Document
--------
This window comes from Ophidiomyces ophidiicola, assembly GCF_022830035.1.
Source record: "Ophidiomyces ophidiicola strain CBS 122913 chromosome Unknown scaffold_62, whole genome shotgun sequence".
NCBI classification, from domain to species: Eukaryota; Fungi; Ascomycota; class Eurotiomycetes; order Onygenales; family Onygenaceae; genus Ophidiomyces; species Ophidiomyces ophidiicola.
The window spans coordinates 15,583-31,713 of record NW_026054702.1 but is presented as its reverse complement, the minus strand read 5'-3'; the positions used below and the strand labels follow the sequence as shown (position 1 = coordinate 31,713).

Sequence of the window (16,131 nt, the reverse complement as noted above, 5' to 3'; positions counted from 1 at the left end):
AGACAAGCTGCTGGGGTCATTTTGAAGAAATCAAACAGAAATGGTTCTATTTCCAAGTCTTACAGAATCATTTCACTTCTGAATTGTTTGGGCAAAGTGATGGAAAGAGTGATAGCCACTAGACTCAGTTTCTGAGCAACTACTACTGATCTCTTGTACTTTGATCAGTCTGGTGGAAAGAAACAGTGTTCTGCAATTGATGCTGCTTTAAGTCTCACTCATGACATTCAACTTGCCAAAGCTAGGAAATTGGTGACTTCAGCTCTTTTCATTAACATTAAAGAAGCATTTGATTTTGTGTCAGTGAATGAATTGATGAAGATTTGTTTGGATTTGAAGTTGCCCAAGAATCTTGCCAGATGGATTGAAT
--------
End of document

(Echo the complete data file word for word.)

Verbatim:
This window comes from Ophidiomyces ophidiicola, assembly GCF_022830035.1.
Source record: "Ophidiomyces ophidiicola strain CBS 122913 chromosome Unknown scaffold_62, whole genome shotgun sequence".
NCBI classification, from domain to species: Eukaryota; Fungi; Ascomycota; class Eurotiomycetes; order Onygenales; family Onygenaceae; genus Ophidiomyces; species Ophidiomyces ophidiicola.
The window spans coordinates 15,583-31,713 of record NW_026054702.1 but is presented as its reverse complement, the minus strand read 5'-3'; the positions used below and the strand labels follow the sequence as shown (position 1 = coordinate 31,713).

Sequence of the window (16,131 nt, the reverse complement as noted above, 5' to 3'; positions counted from 1 at the left end):
AGACAAGCTGCTGGGGTCATTTTGAAGAAATCAAACAGAAATGGTTCTATTTCCAAGTCTTACAGAATCATTTCACTTCTGAATTGTTTGGGCAAAGTGATGGAAAGAGTGATAGCCACTAGACTCAGTTTCTGAGCAACTACTACTGATCTCTTGTACTTTGATCAGTCTGGTGGAAAGAAACAGTGTTCTGCAATTGATGCTGCTTTAAGTCTCACTCATGACATTCAACTTGCCAAAGCTAGGAAATTGGTGACTTCAGCTCTTTTCATTAACATTAAAGAAGCATTTGATTTTGTGTCAGTGAATGAATTGATGAAGATTTGTTTGGATTTGAAGTTGCCCAAGAATCTTGCCAGATGGATTGAAT